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After a slow start, Dylan and his band hit high gear

Reprinted from late editionsof yesterday's Globe.

PAWTUCKET, R.I. -- It took a while, but the crapshoot that is a Bob Dylan concert paid off Thursday night. The show kicked into gear, appropriately enough, during ``Highway 61 Revisited." But we're getting ahead of ourselves.

Dylan arrived, for the umpteenth time this decade, on the heels of Copland's ``Fanfare for the Common Man" and a taped introduction that referenced his dabblings in drugs, Christianity, and commercial irrelevance. It might be time to retire this shtick.

Behind his small electric keyboard, Dylan opened with ``Cat's in the Well, " which wanted with all its heart to be a vivacious blues jam but was sidelined by the Radio Shack-caliber sounds emanating from the singer's instrument. Looking at the bright side, the tinny squeal was a perfect aesthetic match for Dylan's utterances, which ranged from a yelping rap on folk-rocker-turned-Western-shuffle ``You Ain't Goin' Nowhere" to a hiccupping growl for ``Masters of War" and a wheezing drawl during ``Just Like a Woman."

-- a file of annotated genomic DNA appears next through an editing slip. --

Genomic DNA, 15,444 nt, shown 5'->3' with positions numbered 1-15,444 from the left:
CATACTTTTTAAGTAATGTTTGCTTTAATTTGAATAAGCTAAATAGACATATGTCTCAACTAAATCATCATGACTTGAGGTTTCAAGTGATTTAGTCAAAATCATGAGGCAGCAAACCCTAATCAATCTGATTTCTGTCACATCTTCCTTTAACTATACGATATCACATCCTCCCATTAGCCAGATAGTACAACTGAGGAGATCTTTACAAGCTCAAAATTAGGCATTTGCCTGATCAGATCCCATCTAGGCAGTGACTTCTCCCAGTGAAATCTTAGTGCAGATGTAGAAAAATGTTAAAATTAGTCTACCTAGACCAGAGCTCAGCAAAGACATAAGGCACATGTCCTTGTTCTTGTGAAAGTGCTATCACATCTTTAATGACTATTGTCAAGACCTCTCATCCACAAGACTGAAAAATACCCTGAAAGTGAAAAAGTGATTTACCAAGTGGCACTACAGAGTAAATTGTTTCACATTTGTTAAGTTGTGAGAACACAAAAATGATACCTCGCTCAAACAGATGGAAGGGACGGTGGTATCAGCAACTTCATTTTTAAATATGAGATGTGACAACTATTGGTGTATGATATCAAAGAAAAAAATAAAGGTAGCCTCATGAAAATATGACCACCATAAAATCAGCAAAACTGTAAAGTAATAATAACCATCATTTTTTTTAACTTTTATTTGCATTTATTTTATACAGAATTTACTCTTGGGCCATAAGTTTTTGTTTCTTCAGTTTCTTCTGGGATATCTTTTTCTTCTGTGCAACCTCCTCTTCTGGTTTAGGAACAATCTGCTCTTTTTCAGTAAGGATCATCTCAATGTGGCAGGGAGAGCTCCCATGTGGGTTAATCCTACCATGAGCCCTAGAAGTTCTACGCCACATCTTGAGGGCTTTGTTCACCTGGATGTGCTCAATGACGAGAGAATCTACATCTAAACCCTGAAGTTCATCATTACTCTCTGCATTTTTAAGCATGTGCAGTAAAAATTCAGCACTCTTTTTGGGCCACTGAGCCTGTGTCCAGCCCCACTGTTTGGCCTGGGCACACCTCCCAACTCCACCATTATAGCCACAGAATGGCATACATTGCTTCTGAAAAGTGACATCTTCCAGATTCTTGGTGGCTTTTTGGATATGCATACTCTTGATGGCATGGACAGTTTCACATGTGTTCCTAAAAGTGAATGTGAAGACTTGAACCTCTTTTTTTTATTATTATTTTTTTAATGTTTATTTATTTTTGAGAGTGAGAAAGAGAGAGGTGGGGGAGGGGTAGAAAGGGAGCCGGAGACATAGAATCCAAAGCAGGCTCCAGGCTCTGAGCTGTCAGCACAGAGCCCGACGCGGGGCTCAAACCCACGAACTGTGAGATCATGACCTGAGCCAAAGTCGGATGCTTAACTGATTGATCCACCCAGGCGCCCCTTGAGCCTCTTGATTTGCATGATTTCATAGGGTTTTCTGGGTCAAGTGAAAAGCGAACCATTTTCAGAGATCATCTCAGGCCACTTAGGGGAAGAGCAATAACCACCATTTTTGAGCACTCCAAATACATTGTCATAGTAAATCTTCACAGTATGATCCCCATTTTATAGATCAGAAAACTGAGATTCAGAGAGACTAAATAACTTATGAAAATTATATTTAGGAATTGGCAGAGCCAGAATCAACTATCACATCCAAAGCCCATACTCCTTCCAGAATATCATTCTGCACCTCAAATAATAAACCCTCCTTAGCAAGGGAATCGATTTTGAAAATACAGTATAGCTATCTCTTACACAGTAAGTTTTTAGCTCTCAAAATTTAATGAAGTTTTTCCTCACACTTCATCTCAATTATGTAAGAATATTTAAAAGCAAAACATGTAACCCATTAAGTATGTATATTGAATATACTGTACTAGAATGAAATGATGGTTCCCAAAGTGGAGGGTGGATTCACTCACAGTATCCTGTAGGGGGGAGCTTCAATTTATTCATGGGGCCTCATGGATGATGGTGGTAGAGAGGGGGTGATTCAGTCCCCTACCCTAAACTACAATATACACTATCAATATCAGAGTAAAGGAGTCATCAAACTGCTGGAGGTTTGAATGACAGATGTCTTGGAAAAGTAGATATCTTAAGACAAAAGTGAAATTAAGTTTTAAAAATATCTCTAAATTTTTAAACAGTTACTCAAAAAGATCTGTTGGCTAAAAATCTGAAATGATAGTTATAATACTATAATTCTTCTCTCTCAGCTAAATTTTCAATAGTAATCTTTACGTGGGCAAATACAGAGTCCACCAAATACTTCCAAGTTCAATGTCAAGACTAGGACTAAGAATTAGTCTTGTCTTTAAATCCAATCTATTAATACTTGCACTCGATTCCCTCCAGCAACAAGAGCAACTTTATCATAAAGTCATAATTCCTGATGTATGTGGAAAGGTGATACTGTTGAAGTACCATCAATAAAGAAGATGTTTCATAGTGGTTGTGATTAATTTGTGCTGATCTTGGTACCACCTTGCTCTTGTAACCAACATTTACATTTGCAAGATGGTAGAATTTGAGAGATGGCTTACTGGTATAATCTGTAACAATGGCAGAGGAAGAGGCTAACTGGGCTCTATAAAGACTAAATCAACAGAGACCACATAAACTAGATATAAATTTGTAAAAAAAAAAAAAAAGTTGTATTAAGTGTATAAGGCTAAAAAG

For the first half of the 95-minute set, Dylan's five-piece band was reined in by what appeared to be a conceptual choice to sound as rural and handmade as possible. But the down-home vibe didn't fly in the open-air ballpark. Tentative and poorly mixed, it felt more like a rehearsal for 10,000 than a rock concert.

And then, as if Copland himself had tweaked the board and goosed the band, the show began to swell and soar. The guitarists start ed swapping chunky riffs and warm licks, the bass turned to rubber, and waves of pedal steel lifted Dylan's little piano on its soulful back. A fleshy, forceful ensemble had, quite suddenly, materialized, and it stayed for the rest of the night.

``Shelter From the Storm" was rendered so tenderly that stoners wiped their eyes and parents reached out to their sleeping children. Even the tunes that Dylan transformed into radical new shapes were tethered to the earth, and the past, by the band's tasteful seasonings. While Dylan opted for his now-signature two-note toggle, a ringing acoustic guitar kept ``Tangled Up in Blue" from drifting into the minimalist ether. When the singer rearranged every single vocal phrase on ``A Hard Rain's Gonna Fall," the band's chiming chords triggered cell memories, which would have to do. And when floodlights lit up the field during the accusatory chorus of ``Like a Rolling Stone" -- the only moment of pseudo-connection between the audience and the enigmatic icon -- you could almost imagine that Bob Dylan knew, and cared, that we were there.

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